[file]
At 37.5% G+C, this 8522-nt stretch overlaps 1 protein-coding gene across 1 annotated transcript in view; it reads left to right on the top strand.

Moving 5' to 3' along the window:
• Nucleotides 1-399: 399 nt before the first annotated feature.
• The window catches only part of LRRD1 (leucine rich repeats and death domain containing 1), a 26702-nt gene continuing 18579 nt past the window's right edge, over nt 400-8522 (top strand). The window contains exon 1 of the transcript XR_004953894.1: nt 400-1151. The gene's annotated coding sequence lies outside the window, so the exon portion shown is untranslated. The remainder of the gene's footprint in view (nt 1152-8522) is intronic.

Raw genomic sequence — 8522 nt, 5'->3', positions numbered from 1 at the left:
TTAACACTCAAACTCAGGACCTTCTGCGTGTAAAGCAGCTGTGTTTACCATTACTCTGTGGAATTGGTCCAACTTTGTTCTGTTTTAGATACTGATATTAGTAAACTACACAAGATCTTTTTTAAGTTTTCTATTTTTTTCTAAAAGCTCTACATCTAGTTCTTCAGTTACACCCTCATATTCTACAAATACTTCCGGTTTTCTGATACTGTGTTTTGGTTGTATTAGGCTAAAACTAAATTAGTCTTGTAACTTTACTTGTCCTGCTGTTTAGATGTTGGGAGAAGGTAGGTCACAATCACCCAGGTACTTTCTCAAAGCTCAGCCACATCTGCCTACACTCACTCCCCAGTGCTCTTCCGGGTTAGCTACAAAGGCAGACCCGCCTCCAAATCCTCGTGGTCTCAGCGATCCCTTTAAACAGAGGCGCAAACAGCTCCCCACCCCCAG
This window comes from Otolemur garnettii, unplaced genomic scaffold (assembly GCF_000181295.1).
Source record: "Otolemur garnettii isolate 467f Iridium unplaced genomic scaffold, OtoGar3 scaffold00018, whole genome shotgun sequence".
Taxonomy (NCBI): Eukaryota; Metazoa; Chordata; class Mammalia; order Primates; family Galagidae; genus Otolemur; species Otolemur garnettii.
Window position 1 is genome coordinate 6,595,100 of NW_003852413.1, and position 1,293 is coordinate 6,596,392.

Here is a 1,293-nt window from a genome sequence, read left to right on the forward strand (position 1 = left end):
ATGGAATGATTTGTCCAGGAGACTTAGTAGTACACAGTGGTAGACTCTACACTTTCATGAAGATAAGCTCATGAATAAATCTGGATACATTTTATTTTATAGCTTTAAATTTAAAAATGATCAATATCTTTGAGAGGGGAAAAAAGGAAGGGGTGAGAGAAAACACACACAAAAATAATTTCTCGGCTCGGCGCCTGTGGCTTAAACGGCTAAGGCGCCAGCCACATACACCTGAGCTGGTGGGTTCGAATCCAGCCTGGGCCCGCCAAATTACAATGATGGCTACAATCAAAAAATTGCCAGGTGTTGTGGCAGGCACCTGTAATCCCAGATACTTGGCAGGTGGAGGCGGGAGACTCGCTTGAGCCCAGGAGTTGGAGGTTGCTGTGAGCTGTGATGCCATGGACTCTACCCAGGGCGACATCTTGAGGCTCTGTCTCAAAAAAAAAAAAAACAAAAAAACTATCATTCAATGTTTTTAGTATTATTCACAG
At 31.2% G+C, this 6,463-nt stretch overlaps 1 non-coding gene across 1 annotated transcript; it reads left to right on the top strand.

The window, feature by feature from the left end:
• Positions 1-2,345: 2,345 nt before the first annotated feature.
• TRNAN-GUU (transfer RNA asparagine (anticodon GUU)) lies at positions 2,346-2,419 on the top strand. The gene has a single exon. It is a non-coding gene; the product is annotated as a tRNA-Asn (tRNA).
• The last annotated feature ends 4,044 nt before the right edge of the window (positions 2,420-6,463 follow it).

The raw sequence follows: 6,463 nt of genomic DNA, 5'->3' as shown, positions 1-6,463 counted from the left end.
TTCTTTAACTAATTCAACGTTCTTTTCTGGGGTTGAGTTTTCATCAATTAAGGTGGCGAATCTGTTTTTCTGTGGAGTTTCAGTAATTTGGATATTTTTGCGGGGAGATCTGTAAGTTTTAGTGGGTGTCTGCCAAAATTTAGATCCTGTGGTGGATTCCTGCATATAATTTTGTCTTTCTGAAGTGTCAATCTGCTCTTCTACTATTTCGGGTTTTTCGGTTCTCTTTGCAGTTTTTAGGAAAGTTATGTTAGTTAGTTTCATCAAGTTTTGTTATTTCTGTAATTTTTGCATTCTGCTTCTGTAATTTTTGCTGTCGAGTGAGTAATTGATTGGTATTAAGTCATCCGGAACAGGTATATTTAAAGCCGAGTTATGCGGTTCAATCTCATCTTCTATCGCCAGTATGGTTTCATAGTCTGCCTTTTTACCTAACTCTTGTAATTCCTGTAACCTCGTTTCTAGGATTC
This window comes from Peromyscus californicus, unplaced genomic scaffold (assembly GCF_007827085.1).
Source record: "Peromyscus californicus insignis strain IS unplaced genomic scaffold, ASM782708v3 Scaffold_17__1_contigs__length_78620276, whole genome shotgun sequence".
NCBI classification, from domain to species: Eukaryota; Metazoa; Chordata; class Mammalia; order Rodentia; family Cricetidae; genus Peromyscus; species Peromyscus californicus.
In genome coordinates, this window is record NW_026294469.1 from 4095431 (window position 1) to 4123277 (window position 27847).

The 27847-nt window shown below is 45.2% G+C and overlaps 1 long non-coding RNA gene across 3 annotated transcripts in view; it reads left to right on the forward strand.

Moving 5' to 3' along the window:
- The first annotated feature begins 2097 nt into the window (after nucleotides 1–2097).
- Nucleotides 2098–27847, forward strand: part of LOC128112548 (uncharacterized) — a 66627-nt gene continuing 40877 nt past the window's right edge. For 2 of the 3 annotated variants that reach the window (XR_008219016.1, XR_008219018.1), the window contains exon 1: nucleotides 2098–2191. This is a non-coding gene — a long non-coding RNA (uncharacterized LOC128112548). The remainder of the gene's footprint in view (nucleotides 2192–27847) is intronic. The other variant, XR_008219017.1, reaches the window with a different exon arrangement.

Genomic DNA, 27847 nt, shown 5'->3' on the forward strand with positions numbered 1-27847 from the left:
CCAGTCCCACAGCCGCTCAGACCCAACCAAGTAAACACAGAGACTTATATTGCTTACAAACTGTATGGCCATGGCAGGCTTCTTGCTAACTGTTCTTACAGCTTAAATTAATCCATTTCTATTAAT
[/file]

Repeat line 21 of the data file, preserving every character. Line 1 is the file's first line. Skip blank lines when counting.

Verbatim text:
Source record: "Peromyscus californicus insignis strain IS unplaced genomic scaffold, ASM782708v3 Scaffold_17__1_contigs__length_78620276, whole genome shotgun sequence".